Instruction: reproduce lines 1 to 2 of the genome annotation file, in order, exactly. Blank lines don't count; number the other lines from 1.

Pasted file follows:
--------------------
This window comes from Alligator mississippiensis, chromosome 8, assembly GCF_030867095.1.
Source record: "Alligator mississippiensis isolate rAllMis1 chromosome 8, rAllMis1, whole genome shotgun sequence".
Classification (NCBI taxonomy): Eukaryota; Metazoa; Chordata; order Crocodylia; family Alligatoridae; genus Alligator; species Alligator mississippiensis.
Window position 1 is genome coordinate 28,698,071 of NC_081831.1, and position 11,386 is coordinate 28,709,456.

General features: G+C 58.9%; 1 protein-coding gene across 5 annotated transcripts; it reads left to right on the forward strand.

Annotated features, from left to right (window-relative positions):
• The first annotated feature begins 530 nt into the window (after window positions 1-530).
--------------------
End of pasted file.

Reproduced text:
This window comes from Alligator mississippiensis, chromosome 8, assembly GCF_030867095.1.
Source record: "Alligator mississippiensis isolate rAllMis1 chromosome 8, rAllMis1, whole genome shotgun sequence".